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Return to Upeksha of the Four Immeasurables of Buddhism. See Renounce, Renunciate, Renouncing, Renounced, Reject

Snippet from Wikipedia: Renunciation

Renunciation (or renouncing) is the act of rejecting something, particularly something that the renunciant has previously enjoyed or endorsed.

In religion, renunciation often indicates an abandonment of pursuit of material comforts, in the interests of achieving Enlightenment, Liberation, or Kevala Jnana, for example as practiced in Buddhism, Hinduism, and Jainism respectively. In Hinduism, the renounced order of life is sannyāsa; in Buddhism, the Pali word for "renunciation" is nekkhamma, conveying more specifically "giving up the world and leading a holy life" or "freedom from lust, craving and desires". (See also sangha, bhikkhu, bhikkhuni, and śramaṇa.) In Christianity, some denominations have a tradition of renunciation of the Devil.

Renunciation of citizenship is the formal process by which a person voluntarily relinquishes the status of citizen of a specific country. A person can also renounce property, as when a person submits a disclaimer of interest in property that has been left to them in a will.

Snippet from Wikipedia: Upekṣā

Upekshā (Sinhala: උපේක්ෂා; Pali: Upekkhā) is the Buddhist concept of equanimity. As one of the Brahma-viharas, virtues of the "Brahma realm" (Pāli: Brahmaloka), it is one of the wholesome (kuśala) mental factors (cetasika) cultivated on the Buddhist path to nirvāna through the practice of jhāna.

Snippet from Wikipedia: Equanimity

Equanimity is a state of psychological stability and composure which is undisturbed by the experience of or exposure to emotions, pain, or other phenomena that may cause others to lose the balance of their mind. The virtue and value of equanimity is extolled and advocated by a number of major religions and ancient philosophies.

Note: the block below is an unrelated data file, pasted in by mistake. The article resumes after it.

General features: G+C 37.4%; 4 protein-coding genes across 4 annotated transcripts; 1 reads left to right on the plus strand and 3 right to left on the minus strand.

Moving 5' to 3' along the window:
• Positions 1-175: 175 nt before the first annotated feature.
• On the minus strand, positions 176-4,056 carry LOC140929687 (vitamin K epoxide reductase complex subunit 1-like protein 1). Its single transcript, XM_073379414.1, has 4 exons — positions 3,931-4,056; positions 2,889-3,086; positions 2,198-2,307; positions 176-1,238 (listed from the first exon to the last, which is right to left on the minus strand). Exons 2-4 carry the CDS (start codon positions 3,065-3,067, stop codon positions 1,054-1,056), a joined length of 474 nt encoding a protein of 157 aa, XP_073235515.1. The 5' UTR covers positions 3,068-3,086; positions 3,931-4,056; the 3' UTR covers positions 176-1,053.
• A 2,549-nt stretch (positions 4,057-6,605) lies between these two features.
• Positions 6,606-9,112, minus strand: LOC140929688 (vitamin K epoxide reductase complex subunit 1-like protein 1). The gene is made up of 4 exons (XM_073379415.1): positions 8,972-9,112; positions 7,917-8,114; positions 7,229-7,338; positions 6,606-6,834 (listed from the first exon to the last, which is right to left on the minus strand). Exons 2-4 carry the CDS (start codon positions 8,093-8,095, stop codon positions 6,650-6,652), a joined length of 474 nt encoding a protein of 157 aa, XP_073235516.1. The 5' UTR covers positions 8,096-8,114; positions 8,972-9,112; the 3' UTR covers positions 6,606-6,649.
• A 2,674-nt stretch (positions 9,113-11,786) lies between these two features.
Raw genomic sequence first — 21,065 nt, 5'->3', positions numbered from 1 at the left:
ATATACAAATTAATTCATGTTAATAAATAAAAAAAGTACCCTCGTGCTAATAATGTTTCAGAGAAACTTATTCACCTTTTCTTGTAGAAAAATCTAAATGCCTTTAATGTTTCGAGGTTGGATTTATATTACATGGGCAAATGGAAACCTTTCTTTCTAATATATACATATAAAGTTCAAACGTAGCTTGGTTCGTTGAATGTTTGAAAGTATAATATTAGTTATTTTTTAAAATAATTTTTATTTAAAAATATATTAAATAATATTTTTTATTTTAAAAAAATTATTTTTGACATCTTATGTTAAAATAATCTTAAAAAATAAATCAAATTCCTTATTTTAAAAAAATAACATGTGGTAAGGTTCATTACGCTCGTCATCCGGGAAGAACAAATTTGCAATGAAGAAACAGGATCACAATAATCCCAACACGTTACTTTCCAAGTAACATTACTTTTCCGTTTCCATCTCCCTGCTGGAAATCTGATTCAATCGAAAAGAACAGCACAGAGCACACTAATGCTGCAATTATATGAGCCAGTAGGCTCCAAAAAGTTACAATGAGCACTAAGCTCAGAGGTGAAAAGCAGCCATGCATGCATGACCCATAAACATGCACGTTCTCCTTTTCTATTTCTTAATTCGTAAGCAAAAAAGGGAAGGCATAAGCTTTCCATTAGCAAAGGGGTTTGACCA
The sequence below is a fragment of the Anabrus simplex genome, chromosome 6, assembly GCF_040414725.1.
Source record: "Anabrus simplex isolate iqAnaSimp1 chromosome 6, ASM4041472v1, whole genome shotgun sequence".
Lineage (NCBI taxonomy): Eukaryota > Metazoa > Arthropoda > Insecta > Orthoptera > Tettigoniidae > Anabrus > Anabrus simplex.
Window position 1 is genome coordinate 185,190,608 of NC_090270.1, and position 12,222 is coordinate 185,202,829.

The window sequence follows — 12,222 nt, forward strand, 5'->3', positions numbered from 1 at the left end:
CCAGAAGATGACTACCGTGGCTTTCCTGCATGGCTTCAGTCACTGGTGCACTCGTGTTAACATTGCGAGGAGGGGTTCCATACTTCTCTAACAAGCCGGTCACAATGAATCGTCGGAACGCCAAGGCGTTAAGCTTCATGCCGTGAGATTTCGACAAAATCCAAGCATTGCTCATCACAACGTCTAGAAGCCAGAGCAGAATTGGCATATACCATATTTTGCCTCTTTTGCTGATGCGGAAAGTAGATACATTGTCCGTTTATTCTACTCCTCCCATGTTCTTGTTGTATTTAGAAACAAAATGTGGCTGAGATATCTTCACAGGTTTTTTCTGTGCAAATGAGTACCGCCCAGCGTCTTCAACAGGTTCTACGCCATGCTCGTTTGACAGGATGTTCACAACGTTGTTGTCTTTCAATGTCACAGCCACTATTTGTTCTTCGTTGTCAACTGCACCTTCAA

Four Immeasurables: Immeasurables (Skt. caturapramāṇa, Brahmavihara; Sublime Attitudes, literally “Abodes of Brahma”) (Pāli: cattāri brahmavihārā) are a series of Four Buddhist Virtues and the Meditation Practices made to cultivate them. Also known as the Four Immeasurables (Pāli: appamaññā) or Four Unlimited Minds, Four Infinite Minds (Chinese: 四無量心)

1. Loving-Kindness, Love, Big Love or Benevolence (mettā) - “May all living beings may have happiness and its causes.”

2. Compassion (karuṇā) - “May all living beings may be free from suffering and its causes.

3. Sympathetic Joy or Empathetic Joy (muditā) - “May all living beings may remain happy and their happiness may increase evermore.”

4. Equanimity (upekkhā - 1. Renunciation, Letting Go, Detachment, Equanimity) - “May all beings may be free from the attitude of attachment to some and aversion to others.” – “It's easy to end all suffering. Simply accept everything with ease and let go completely.” If you can't remember that he says just remember ”Let go completely“. – from the Venerable Buddhist Master Shen-Kai - Founder of Jen Chen Buddhism (Buddhahood Lineage World Humanity Vehicle)

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renunciation.txt · Last modified: 2023/09/14 20:25 by